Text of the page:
Employees like historian Dr. Ulrike Huhn and mathematics educator Professor Christine Knipping are just two examples of these dedicated doers. They share their defining experiences from teaching certification, their enthusiasm for the Gröpelingen neighborhood in Bremen, and an understanding of knowledge transfer based on dialogue.
As a lecturer, Ulrike Huhn brings together students and citizens of Bremen in interactive formats – for example the project titled “Ein KZ für die Werft – die Geschichte des KZ-Außenlagers Schützenhof”. In this project, students developed an audio walk that leads listeners along the trail following the tracks of forced laborers of AG Weser through the Gröpelingen neighborhood in Bremen. The walk vividly depicts people’s living conditions and illuminates historical backgrounds. The walkers are guided by GPS and hear professionally recorded scenes and noises again and again. In September 2018 – for the “Tag des offenen Denkmals” (“day of the open memorial”) event – the students presented their project on-site for numerous visitors. “There were 200 people. That’s something we can be proud of,” says Ulrike Huhn.
Additionally, the dedicated historian also advocates for the exchange between students from Germany, Russia, and Ukraine. “I could also imagine offering a wider range of programs for elementary and high school students in the future at the university,” says the academic, who also completed the teacher education program. That left an impression on her.
“We Want to Benefit Society”
Christine Knipping also has not forgotten her roots as an educator. After earning her degree, she soon discovered her enthusiasm for modern teaching methods in mathematics: “I was pretty unlucky while earning my degree – the teaching methods were quite old fashioned. It didn’t become clear to me until after my teacher training when I worked as a teacher and studied for a time in France: there is another way.” Since then, Knipping has been seized by enthusiasm for teaching mathematics: “Unfortunately, many people think it’s a rigid, lifeless system. I want to prove that math is a living discipline.” In order to bring students closer to her subject, Knipping runs the “matelier” together with her colleagues in mathematics. Together, they generate new ideas for the Bremen school system. This extracurricular learning center offers teachers and student teachers ideas for their lessons in all grade levels. Weekly events are also held there for school classes and there are offers in partner schools – including at the Neue Oberschule in Bremen’s Gröpelingen neighborhood since 2018.
Ulrike Huhn’s self-image as a historian is clear: “I wouldn’t be able to work at a university if my work didn’t have an impact on society. I want to be a benefit.” Christine Knipping is also convinced that knowledge transfer is necessary to connect science and society, thereby ensuring that the coming generations as well will be able to recognize the benefit of science: “If we aren’t able to accept that knowledge transfer is necessary, then we’re abolishing our own subject,” she says.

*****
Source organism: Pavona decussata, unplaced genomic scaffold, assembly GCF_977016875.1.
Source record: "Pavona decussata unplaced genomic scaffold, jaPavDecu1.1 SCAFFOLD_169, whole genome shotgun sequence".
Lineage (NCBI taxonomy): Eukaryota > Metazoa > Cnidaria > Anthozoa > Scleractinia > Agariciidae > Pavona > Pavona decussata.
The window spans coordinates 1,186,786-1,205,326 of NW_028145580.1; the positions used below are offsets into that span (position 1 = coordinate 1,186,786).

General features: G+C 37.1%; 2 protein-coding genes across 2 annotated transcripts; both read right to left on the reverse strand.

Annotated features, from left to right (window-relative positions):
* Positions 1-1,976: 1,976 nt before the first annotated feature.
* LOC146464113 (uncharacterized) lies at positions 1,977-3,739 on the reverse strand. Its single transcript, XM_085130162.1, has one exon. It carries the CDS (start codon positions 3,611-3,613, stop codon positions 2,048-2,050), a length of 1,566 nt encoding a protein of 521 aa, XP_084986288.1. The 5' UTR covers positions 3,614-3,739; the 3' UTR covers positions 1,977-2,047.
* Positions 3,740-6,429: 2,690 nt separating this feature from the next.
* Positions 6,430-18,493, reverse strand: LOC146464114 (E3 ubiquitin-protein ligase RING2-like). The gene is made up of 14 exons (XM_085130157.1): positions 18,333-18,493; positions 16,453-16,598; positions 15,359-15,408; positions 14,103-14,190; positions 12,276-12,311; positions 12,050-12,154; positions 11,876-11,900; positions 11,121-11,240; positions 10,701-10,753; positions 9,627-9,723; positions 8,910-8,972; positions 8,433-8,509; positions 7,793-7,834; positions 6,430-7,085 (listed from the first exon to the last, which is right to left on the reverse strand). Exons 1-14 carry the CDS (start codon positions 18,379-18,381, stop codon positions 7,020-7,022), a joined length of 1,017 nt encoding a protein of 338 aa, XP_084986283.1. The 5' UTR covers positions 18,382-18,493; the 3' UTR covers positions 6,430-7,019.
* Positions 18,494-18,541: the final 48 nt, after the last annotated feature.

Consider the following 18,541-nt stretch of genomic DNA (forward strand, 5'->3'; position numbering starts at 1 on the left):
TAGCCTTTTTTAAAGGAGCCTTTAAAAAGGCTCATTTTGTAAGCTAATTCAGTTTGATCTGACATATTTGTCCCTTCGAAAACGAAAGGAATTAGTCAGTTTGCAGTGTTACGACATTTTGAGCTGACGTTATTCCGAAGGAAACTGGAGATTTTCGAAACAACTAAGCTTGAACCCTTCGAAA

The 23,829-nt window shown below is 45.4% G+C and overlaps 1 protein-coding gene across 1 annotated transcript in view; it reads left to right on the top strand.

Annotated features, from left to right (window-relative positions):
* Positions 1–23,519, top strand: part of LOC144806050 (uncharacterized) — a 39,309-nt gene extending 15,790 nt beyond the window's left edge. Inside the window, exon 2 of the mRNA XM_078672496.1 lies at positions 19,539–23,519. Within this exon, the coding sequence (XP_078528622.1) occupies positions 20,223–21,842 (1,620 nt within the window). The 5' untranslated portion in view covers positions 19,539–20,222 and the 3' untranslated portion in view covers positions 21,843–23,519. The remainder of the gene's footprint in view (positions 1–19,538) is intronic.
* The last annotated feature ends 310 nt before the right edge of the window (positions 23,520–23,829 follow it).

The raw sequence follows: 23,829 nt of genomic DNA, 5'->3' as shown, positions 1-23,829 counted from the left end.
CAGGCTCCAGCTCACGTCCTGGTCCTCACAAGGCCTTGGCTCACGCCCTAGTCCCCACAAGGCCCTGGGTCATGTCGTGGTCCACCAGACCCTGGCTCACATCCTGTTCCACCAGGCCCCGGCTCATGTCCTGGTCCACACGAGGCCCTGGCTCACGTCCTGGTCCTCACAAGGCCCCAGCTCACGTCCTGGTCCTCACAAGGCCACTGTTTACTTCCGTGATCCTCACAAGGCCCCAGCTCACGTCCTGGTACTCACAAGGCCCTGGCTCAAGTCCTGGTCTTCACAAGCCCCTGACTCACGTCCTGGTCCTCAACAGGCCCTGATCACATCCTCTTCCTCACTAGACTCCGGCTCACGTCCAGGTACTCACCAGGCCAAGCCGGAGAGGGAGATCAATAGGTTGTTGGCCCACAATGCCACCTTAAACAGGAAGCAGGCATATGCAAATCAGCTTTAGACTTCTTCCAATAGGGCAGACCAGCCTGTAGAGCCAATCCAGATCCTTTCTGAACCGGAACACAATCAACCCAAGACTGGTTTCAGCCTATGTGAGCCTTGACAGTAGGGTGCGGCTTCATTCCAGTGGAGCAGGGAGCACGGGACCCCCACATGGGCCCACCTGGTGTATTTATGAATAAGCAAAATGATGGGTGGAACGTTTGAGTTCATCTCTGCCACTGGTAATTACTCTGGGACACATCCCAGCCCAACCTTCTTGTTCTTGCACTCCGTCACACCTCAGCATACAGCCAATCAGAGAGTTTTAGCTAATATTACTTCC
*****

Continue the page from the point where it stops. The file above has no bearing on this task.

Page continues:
“My Research Benefits from Exchange”
It is of particular importance to both academics that this knowledge transfer takes place in the form of dialogue on a level playing field. “It’s always a process open to results,” says Ulrike Huhn. “Which is why I find the term ‘transfer’ somewhat problematic – it sounds as though we’re conveying a finished product. But that’s not how I see it. Through the exchange with the general public, my research gains aspects and other perspectives that often I wasn’t even aware of beforehand,” says the academic. For Christine Knipping, it is also about inspiring her counterparts to act: “Sustainable knowledge transfer can only work if we offer our counterparts the opportunity to process and understand something themselves.”
Neither of the women are afraid of moving beyond the borders of the university for their research. “As an academic, you can’t just lock yourself in your office,” says Ulrike Huhn with conviction. The photo of the two women in this yearbook was taken in Bremen’s Gröpelingen neighborhood, for which both have developed a liking over time and independent of each other. “For me, it was interesting to see how surprised the students were when we walked through Gröpelingen for the first time for the development of the audio walk: such lovely little streets, houses, and trees,” gushes Huhn. Her colleague adds: “Some places are even downright bucolic. That doesn’t match up with the stereotype of the neighborhood as a social hot spot.” Both academics have gotten to know Gröpelingen better through their professional projects. “You just always have to stay curious,” says Christine Knipping.